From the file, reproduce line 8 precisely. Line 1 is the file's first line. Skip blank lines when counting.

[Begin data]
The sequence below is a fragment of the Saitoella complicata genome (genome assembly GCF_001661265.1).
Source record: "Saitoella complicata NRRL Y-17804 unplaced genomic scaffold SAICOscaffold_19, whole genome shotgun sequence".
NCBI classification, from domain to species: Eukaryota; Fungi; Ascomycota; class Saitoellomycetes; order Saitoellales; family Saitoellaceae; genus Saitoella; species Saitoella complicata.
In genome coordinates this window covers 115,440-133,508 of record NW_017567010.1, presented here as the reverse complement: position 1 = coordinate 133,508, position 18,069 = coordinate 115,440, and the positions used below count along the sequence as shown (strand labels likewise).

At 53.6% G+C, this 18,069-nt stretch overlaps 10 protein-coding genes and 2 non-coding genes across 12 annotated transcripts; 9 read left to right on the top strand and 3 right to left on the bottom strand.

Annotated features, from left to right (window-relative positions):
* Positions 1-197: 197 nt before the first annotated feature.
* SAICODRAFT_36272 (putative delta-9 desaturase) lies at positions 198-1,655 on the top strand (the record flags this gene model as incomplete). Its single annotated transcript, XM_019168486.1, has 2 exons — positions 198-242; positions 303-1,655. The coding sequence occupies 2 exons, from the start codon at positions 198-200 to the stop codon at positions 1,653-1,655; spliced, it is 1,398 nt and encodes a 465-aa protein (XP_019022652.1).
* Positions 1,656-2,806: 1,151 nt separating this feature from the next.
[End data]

* SAICODRAFT_36272 (putative delta-9 desaturase) lies at positions 198-1,655 on the top strand (the record flags this gene model as incomplete). Its single annotated transcript, XM_019168486.1, has 2 exons — positions 198-242; positions 303-1,655. The coding sequence occupies 2 exons, from the start codon at positions 198-200 to the stop codon at positions 1,653-1,655; spliced, it is 1,398 nt and encodes a 465-aa protein (XP_019022652.1).